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is no analysis out there that suggests it is the same amount.

:09:10.:09:16.

Having voted to stay in the UK. Let me give you the figures. Last year

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revenues were 4.5 billion, and the Barnett Formula was worth 4.5

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billion to Scotland. It is awash. A huge amount of British taxpayer

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investment has gone into extracting North Sea oil, and if we move to a

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more federal system, we would need to look at things like the

:09:37.:09:40.

allocation of resources, but the Barnett Formula has been lambasted

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as a national embarrassment and grossly unfair by its Labour Party

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architect, Lord Barnett. So what we need is to change this mechanism so

:09:49.:09:53.

it is based on need. The irony is, when the Scots allocate Avenue to

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the -- revenue to their local authorities, it's done on a needs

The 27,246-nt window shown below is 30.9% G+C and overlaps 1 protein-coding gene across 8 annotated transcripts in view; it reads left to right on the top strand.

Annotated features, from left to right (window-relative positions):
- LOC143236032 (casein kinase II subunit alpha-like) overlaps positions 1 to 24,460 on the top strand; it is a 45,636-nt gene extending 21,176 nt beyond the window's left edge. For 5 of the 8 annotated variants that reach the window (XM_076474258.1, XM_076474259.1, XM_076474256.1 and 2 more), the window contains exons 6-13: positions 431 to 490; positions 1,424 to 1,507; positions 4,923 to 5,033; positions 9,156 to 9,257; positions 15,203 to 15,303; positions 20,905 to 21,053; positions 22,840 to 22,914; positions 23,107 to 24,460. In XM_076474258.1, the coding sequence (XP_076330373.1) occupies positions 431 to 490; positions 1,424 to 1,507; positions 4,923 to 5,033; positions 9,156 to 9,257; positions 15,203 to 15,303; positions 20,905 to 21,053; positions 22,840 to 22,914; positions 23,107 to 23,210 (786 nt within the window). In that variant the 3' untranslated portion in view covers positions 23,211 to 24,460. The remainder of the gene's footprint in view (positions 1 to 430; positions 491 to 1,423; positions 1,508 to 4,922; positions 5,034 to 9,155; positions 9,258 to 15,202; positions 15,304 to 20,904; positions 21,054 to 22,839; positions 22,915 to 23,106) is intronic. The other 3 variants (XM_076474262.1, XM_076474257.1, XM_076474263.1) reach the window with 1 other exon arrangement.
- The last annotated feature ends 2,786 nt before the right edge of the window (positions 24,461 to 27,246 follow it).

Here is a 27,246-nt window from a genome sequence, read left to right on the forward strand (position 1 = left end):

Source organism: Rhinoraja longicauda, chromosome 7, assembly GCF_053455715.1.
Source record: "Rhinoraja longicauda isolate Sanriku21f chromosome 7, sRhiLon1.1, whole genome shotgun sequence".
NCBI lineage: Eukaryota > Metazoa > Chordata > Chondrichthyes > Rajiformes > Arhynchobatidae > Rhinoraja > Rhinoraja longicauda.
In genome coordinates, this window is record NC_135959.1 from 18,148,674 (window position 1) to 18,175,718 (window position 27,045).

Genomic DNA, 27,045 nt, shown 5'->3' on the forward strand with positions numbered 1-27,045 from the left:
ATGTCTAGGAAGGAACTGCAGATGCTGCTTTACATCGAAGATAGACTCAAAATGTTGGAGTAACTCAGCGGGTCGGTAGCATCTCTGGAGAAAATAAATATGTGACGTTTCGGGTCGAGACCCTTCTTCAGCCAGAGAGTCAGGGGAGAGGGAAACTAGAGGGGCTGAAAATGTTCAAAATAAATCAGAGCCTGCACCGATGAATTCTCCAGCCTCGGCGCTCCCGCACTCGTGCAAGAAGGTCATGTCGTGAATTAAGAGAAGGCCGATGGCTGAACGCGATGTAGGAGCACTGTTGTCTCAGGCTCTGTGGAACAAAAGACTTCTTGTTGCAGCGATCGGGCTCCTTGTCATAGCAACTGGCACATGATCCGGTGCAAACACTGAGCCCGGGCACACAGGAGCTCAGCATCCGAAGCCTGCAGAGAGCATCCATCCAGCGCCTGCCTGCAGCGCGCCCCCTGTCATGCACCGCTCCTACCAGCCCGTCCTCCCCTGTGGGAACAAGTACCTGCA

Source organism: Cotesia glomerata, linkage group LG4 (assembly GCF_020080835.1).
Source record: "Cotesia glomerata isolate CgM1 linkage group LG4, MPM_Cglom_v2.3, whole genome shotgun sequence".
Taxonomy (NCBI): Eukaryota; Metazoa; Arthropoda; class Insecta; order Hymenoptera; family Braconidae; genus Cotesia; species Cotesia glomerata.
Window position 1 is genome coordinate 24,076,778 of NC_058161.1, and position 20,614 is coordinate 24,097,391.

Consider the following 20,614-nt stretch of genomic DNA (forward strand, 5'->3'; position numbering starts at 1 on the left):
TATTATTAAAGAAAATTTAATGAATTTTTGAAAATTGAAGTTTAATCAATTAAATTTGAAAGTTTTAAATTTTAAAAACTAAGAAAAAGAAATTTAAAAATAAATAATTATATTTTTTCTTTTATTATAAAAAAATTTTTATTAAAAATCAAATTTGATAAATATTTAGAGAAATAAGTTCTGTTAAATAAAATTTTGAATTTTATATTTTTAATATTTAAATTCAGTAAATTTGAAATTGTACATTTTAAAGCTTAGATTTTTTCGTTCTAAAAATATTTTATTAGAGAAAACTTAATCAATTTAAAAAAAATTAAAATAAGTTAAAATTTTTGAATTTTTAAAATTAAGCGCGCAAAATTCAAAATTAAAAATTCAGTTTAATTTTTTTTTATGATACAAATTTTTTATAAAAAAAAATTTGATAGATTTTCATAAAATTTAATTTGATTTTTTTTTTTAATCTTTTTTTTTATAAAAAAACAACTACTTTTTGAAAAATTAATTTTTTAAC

:09:58.:10:01.

basis, and what is good for Scotland must be good for the rest of

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Britain. One final question. The Prime Minister is now making his

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promise of more home rule for Scotland conditional on English

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votes for English laws. Why didn't he spell out the condition when he

:10:14.:10:17.

made his bow to the Scottish people? Why has this condition been tacked

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on by the Prime Minister? In the heat of the referendum debate lots

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of things were said, but the truth is that Parliament must also look at